El enfermero de Lenin

VALENTÍN ROMA

Periférica, 2017

267 págs.

**** Valentín Roma es uno de mis (pocos, raros) escritores españoles predilectos. Siempre leeré todo lo que escriba.

Cosas Que Leo #51: WAKE IN FRIGHT, Kenneth Cook

“Two beers slowed down the benzedrine-inspired drumming in his body.

Three beers and his head was clearing, and then came the need for a cigarette.

‘Anybody got a cigarette?’

‘Sorry, I don’t smoke,’ said Joe.

‘Nor do I,’ said Dick.

Tydon took out his pouch and handed it to Grant.

Grant wished he hadn’t raised the question; he would give up smoking rather than ask Tydon for another cigarette, or anything else. He hated Tydon, he realised, with a clear, hard hatred.

Still, the tobacco was good.

Joe said to the publican:‘Give us a packet of Craven A, mate.’

The publican handed the cigarettes to Joe and Joe slapped them on the bar in front of Grant.

‘Here y’are, mate. I used to smoke, I know what it’s like to be without ’em.’

‘Look, really—thanks very much, but…I mean…’ Grant laughed foolishly.

‘Take ’em, John. Go on, mate, a few bob’s nothing to me.’

‘But I…’ but what could he do? ‘Well, thanks very much.’

‘Forget it.’

Tydon did not make any attempt to buy beer, and it did not seem to enter the miners’ heads that he should. They took it in turns to order the rounds of four.

Four beers and a man’s troubles appear not as grave as they did before he had one beer. But a man could still rather regret that he had no money, and a man could feel sick at being given a packet of cigarettes.

Grant made a fairly serious attempt to buy the fifth round, but Joe, helped by Dick this time, brushed him aside.

‘Well, I’ll tell you what—as soon as I get some money you must let me take you on a bash.’That sounded banal even as he said it.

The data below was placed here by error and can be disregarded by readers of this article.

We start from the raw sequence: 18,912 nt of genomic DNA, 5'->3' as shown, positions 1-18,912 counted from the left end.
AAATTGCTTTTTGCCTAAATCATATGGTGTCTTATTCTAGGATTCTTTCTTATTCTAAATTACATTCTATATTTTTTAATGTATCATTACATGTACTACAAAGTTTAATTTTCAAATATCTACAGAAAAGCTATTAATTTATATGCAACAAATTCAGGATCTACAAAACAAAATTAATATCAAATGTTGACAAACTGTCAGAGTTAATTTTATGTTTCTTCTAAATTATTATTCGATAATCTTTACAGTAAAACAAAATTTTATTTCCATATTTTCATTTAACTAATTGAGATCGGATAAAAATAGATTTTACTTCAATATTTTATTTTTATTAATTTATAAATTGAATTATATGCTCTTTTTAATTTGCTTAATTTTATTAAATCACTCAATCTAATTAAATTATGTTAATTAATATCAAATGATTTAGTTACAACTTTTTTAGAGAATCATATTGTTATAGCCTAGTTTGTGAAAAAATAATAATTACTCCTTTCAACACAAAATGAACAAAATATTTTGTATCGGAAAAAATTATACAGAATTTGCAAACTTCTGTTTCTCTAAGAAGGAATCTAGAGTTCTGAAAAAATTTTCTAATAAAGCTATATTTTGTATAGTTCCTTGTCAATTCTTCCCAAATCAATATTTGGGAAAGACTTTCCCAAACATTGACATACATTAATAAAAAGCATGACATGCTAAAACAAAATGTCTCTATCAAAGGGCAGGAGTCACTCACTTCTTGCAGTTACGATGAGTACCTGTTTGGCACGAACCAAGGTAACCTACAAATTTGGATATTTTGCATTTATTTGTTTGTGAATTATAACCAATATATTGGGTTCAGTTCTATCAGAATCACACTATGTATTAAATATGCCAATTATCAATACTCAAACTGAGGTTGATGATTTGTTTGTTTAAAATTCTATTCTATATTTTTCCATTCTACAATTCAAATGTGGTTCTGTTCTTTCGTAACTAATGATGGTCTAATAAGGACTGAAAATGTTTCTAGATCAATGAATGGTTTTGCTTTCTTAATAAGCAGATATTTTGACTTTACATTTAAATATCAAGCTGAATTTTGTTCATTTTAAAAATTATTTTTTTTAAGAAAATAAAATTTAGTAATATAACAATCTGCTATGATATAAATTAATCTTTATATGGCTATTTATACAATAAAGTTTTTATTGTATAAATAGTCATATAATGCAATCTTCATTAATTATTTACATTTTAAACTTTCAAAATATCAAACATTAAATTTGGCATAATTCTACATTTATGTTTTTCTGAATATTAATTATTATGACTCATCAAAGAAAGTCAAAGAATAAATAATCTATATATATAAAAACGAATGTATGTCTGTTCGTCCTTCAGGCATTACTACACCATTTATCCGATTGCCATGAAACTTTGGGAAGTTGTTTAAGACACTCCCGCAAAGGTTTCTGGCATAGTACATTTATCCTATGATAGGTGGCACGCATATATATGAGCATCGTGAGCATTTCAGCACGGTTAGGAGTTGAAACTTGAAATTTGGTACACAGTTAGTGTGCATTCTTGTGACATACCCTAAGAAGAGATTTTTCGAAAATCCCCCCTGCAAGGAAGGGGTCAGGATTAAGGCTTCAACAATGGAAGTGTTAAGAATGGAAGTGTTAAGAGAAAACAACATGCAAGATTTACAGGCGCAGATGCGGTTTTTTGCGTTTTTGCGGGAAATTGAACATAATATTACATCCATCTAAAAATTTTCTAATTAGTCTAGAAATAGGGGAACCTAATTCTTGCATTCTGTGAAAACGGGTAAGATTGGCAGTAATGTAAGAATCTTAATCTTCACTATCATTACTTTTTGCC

‘That’s all right, John, don’t worry about it.’

Five beers and a man begins to rather like his companions, except for Tydon.Tydon was a rat of the first water. It was remarkable that two men like the miners would associate with him.With all their faults they were men, and Tydon was a twisted, revolting creature.

 ‘Have you always been a miner, Joe?’

‘No, John, only since the war. Me and Dick drifted in here together and liked it, so we stuck.’

‘What did you do before the war?’

‘Boxed.’

‘Boxed?’

‘Yeah, boxed.’

‘You mean fought professionally?’

‘Yeah. Can’t you see our noses been broken?’

‘No. I hadn’t noticed.’

‘Well they have, both of them.’

Joe and Dick were so alike to Grant that he kept confusing them. They corrected him gently and good-humouredly.

‘No, I’m Dick.’

‘No, he’s Joe.’

‘You know, I used to do a bit of boxing.’

‘Did you, eh, John? Pro?’

‘Oh no, just amateur.’

‘What class?’

‘Welter—it was a few years ago, mind you.’

‘We were light-heavy. It’s a mug’s game though, bein’ a pro.’

Seven or eight or nine beers and a man is in control of himself and his destiny, no matter how bad a hangover he had when he woke up.

To round things off Joe and Dick and Tydon had a double whisky followed quickly by another beer. Grant baulked at this, but he had a final beer, to keep them company.

Then Joe—or was it Dick?—bought a couple of dozen bottles of beer and two bottles of whisky.

‘We might need a drink before we finish.’

And so they went out into the night to shoot.”

Wake in fright

KENNETH COOK

Text Publishing, 2009 (publicado originalmente en 1961)

212 págs.

**** Este libro es una relectura. Wake in fright es un favorito personal, podría haberlo releido por gusto pero lo hice porque dos editoriales me encargaron un prólogo para la traducción, que se publicará en breve en castellano y catalán. Cuando estén disponibles en librerías se lo recomendaré con gran vehemencia.